The Sistah Vegan Project

On Rihanna, Kim Kardashian, and [Un]Intimate Knowledge of Your Own Yoni

For this video I share my thoughts on the USA popular media obsession with which celebrity is having [hetero]sexual relations with which celebrity’s yoni and how in contrast, I find it strange that most people with yonis in the USA don’t want to have a holistic and intimate knowledge of their own reproductive health. Yoni is another word for vagina. 

The book I refer to in this video is call Sacred Woman by Queen Afua.

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10 thoughts on “On Rihanna, Kim Kardashian, and [Un]Intimate Knowledge of Your Own Yoni

  1. rochelle on said:

    i just want to say that you rock, sistah vegan!

  2. Very moving, Breeze. Thank you.

    It is bizarre how the cult of celebrity has a strong “yoni mystique” (blending you and Friedan here :) ).

    You have really alerted me about the close link between cosmetic industry products and fertility issues in women of color. The obsession with celebrity sexual life comes hand in hand attention on their fertility treatments, case in point Kim Kardashian. What is troubling, and sadder unto itself, is that these celebrity women are often so alienated from their own sense of holistic, reproductive health. Why does the connection between chemical cosmetics and fertility seems to go unnoticed by them? These women, who tend to be profoundly uneducated, pay tens of thousands of dollars to consult with medical practitioners who, I bet, never ONCE acknowledge or raise the issue of chemicals as an impediment to conceive. These women are victims of the system. It is quite sad when one thinks about it,YET my compassion is often challenged by frustration and anger.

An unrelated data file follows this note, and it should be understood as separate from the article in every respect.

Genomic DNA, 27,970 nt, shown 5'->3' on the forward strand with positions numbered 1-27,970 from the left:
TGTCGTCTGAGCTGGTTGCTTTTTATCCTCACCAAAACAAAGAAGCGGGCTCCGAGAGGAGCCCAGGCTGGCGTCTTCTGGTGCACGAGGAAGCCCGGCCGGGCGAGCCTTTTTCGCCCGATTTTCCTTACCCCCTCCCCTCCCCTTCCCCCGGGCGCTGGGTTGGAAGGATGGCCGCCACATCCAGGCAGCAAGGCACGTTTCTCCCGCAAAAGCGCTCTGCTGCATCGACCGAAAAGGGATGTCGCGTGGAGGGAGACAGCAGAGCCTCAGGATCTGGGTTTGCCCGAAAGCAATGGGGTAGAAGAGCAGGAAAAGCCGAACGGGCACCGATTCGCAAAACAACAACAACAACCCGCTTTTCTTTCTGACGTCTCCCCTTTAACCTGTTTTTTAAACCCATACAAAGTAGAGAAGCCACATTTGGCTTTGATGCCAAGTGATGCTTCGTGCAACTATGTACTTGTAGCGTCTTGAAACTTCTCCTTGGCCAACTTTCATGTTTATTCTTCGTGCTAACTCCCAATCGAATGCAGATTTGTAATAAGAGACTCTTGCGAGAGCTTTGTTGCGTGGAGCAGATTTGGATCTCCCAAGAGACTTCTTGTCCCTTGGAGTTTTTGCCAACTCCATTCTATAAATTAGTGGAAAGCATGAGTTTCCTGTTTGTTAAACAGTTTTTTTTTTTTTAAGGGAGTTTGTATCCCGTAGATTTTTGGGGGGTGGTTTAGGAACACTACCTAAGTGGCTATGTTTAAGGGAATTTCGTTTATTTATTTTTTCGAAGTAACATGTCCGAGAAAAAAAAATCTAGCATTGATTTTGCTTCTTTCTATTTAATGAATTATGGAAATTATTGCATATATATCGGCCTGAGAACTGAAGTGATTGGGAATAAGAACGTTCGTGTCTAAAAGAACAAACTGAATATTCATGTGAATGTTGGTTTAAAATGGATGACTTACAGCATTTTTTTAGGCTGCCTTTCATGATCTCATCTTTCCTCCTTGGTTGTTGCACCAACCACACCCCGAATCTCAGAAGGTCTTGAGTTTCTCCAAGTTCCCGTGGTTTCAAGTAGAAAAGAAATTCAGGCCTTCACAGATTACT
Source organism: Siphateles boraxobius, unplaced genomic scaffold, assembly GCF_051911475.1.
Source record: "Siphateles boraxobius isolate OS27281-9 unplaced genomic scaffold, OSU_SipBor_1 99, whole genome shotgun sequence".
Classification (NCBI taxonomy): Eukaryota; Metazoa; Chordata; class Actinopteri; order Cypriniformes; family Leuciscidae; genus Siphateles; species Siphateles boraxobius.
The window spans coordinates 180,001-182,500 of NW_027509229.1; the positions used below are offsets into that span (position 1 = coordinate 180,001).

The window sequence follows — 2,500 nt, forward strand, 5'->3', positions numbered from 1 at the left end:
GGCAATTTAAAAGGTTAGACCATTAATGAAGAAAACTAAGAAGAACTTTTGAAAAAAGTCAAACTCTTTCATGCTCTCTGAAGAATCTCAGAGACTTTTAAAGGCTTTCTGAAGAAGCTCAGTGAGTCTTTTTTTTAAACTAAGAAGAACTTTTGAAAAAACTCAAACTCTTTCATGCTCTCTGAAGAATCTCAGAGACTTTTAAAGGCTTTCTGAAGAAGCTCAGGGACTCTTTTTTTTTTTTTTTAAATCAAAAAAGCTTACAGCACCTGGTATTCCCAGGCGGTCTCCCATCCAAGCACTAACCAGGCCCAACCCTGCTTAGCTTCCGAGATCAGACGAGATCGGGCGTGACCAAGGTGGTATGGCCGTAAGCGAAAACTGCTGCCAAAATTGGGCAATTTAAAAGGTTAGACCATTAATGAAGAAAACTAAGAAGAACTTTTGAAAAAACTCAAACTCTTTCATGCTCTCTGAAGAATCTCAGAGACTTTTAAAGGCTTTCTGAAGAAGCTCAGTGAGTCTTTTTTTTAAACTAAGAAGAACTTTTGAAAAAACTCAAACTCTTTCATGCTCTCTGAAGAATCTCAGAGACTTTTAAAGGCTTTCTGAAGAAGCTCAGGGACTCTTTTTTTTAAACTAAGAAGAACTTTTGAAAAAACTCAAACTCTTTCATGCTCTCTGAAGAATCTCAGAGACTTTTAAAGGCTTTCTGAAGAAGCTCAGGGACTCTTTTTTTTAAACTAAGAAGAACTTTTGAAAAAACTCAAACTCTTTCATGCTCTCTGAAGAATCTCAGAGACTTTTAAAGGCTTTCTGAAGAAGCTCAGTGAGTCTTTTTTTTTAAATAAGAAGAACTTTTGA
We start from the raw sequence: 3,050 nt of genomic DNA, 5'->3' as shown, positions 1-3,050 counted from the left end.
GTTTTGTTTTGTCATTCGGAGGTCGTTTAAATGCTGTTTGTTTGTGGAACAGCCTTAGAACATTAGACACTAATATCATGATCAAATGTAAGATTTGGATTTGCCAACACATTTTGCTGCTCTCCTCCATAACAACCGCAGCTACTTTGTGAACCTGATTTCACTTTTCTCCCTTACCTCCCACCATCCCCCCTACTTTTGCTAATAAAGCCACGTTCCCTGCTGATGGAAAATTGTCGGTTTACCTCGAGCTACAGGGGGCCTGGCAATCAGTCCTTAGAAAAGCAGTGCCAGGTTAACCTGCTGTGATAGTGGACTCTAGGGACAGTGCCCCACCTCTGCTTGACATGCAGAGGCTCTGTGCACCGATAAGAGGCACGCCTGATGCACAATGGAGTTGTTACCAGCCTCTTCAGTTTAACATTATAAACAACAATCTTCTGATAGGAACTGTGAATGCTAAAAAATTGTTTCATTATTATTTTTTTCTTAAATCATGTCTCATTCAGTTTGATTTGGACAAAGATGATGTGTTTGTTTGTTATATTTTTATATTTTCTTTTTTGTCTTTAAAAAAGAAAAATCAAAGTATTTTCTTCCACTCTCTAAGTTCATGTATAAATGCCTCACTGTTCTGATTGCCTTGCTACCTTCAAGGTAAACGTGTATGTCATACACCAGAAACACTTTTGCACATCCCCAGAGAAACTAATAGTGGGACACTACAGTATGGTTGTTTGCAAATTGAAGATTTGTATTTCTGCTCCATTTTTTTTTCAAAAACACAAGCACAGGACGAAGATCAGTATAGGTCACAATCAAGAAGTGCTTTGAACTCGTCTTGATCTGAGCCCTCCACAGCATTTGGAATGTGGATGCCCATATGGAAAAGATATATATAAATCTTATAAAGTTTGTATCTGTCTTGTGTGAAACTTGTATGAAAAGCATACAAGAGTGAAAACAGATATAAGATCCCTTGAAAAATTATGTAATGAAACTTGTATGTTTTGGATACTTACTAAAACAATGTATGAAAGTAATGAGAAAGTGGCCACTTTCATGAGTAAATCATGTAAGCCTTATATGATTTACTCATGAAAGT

Past a certain point I do feel that celebrity women of color with bleached, straightened burned hair, such as Beyonce and Shakira are willfully ignorant. Don’t they get how messed-up the message is when they they participate in campaigns and initiatives to “educate youth,” i.e.communities of color??Again, I try to be compassionate by acknowledging that these women are not fully connecting the dots, but part of me gets exacerbated and brands them as hypocrites. It baffles me sometimes, it really does. Do they need more millions, really? Do they need to continue caving in to white beauty– industry standards? Don’t they “get” the psycho-emotional AND health/reproductive harm they perpetuate on to to millions of little girls of color??

    I myself have been on a journey of holistic “yoni” health, exploring wombs and vaginas a a channel (no pun intended) for understanding and bettering the world. I’ve made serious mistakes in the past about my own sexual health because of social pressures and impositions about gender but, as a result, I have profoundly internalized feminist lessons. In turn, shocks me how even educated people will respond in judgement when one speaks knowledgeably about reproduction and sexuality (not even getting into race here). Even a trivial little thing, like promoting reusable pads, makes people shirk in disgust. Which, of course, is tied to the loathing and disgust that women have sadly been taught to internalize about their bodies.